I visited six Netherlands universities during my recent trip. Whenever I plan these trips, I have a preconception of which schools I’m most excited to see. I’m often proven wrong, and this trip was no exception! There are two schools that particularly excited me during this trip-a research university and a university of applied science. I’m so eager to tell you about both of them that I had to flip a coin to decide which one to start with!
One of the main reasons I chose to visit Utrecht was convenience. Two of my days involved three hours train rides (each way!) so I was eager to have at least one day with an easy commute. Utrecht is just over 30 minutes by train from The Hague and, since it’s the largest and busiest train station in the country, trains ran frequently making the travel aspect super low stress. Little did I know that it would end up being one of the schools that excited me the most!
Let’s get back to the train station for just a minute… Utrecht Central is a hub, so just about everywhere you would want to go in the country is really accessible. This opens up great opportunities for students to attend different events (be it music, social, or networking) in nearby cities. They also have the world’s largest bike garage, with 12,500 spots. I’ve never seen anything like this before!
I knew little to nothing about the city before I arrived. It’s the fourth largest city in the Netherlands, though still small by other standards-with 340,000 inhabitants. It has a great combination of Dutch charm (I’m a sucker for canals) and conveniences needed for everyday life. Almost 20% of the Utrecht population are students, so there are plenty of opportunities for an active student life. The Parnassos Cultural Center offers various opportunities in the arts (dance, music, theater, and photography to name a few) and the Olympus Sports Center offers just about every sport I could think of-along with some I had never heard of (korfball anyone?).
Of course, the drawback of living in such an incredible and charming city is the housing shortage it creates. Casa Confetti is a well known student housing location. It even has it’s own Facebook page and website. Like Groningen, housing is notoriously difficult. Utrecht does reserve a number of rooms for first year international students (bachelor’s and master’s) but this is extremely competitive and offered on a first come, first serve basis. Be prepared to wake up in the middle of the night, right when they open the registration for the housing list. The majority of students find housing in the private market, which can be challenging but not impossible for first year students.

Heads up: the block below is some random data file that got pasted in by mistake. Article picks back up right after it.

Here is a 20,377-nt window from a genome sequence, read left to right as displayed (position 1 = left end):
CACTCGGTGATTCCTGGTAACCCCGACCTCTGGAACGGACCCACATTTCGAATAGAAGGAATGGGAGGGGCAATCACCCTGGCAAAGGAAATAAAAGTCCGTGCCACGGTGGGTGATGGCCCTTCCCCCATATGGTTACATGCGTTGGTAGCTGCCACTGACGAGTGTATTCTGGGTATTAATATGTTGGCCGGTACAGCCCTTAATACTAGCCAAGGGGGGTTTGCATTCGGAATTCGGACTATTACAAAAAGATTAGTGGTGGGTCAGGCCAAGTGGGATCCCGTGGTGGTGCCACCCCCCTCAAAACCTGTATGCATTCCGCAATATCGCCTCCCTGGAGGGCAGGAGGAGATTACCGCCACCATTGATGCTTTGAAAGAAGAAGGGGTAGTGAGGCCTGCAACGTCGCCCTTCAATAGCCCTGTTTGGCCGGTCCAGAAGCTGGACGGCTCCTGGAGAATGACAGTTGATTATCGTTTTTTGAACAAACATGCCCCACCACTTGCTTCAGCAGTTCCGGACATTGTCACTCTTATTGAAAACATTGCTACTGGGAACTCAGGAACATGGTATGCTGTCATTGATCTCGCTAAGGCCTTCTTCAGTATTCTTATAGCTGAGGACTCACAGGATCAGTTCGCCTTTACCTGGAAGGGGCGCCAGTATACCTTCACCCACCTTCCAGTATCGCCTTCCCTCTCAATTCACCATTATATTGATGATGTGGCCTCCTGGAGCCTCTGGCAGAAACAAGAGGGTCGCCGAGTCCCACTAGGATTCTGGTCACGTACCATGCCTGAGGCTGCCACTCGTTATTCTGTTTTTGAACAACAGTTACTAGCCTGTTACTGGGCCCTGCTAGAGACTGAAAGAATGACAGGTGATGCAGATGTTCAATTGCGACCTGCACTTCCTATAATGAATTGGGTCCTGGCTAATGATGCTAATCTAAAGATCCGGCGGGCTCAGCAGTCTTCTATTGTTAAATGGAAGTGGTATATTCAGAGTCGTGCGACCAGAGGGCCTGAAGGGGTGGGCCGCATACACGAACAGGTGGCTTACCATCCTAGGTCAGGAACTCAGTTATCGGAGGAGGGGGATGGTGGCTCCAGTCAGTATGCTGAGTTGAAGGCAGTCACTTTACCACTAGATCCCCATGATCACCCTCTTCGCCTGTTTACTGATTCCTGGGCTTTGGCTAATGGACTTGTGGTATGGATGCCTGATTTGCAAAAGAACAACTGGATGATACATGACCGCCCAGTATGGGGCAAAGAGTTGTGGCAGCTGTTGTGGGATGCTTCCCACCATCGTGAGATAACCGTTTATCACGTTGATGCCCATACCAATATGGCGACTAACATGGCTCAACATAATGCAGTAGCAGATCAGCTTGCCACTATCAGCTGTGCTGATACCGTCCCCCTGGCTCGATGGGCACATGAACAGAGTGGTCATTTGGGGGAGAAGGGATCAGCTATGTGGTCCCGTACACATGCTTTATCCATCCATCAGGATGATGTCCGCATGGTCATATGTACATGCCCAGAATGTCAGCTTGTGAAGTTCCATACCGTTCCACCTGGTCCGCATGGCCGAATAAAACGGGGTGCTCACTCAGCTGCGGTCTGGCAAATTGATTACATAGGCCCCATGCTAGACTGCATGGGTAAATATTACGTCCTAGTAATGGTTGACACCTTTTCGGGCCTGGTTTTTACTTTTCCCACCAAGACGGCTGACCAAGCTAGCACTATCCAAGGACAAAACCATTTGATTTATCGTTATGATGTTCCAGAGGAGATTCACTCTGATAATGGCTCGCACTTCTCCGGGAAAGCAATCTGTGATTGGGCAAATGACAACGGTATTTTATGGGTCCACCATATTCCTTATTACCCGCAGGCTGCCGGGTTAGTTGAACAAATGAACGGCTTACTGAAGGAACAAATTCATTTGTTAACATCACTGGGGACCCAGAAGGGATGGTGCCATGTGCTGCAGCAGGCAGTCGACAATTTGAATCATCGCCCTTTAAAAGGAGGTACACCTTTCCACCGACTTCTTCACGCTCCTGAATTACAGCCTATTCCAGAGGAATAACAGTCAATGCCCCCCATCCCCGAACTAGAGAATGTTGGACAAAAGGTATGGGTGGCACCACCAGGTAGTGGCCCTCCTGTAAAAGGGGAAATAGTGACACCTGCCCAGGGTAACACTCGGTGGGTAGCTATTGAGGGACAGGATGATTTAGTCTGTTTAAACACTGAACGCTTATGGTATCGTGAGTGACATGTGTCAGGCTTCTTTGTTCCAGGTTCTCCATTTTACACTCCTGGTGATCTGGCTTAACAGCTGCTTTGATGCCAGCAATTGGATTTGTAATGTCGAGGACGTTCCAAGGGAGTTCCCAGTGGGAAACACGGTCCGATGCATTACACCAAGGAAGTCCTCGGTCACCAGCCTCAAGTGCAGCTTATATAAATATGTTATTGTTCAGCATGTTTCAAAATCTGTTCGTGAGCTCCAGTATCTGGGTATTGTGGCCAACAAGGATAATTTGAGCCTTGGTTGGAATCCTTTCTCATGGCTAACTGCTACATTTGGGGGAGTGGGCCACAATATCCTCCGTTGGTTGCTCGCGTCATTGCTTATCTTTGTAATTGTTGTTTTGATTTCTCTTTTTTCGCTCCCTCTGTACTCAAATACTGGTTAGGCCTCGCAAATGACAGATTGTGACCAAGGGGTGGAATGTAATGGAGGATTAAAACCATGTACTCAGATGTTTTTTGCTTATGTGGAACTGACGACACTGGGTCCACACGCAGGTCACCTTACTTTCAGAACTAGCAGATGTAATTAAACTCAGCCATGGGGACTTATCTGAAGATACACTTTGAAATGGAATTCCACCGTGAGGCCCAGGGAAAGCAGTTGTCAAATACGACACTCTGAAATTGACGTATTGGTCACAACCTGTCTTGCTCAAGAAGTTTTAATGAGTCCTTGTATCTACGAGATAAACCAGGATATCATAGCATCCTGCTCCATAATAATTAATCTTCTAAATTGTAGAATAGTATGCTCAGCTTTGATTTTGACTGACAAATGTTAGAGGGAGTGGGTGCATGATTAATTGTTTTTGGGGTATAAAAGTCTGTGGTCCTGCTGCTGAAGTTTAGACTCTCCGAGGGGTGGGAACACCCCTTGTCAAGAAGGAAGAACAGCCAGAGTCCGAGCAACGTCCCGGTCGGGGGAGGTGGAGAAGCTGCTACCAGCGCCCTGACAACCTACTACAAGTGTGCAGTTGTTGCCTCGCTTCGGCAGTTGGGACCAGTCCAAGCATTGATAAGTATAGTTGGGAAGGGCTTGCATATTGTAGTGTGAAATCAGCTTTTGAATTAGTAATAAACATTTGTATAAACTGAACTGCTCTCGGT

Utrecht University was founded in 1636 and is the largest university in the Netherlands. Their population of 31,000 students includes 2,500 international students. They offer 12 English taught bachelor’s (which includes two different university colleges) and 101 English taught master’s. Now that we are offering services around bachelor’s and master’s degree programs, this post will include information about both.
The bachelor’s programs are broad and/or multidisciplinary and allow students to choose their area of focus as the program proceeds. For instance, the Global Sustainability Science program has four tracks that begin the second year: Water Climate and Ecosystems, Energy and Resources, Governance and Societal Transformation, and Business and Innovation. Literary Studies students choose to focus on either World Literature or Literature in Conflict during their second year of study. History students choose either the History or International Relations in Historical Perspectives track during the second year and each of those tracks have 3-4 other specialization options. These include options like Political Conflict in Modern Europe, The Power of Culture, Globalization and World Order, and Europe in the World. Further, the university offers 41 English taught minors which can further customize a student’s educational path.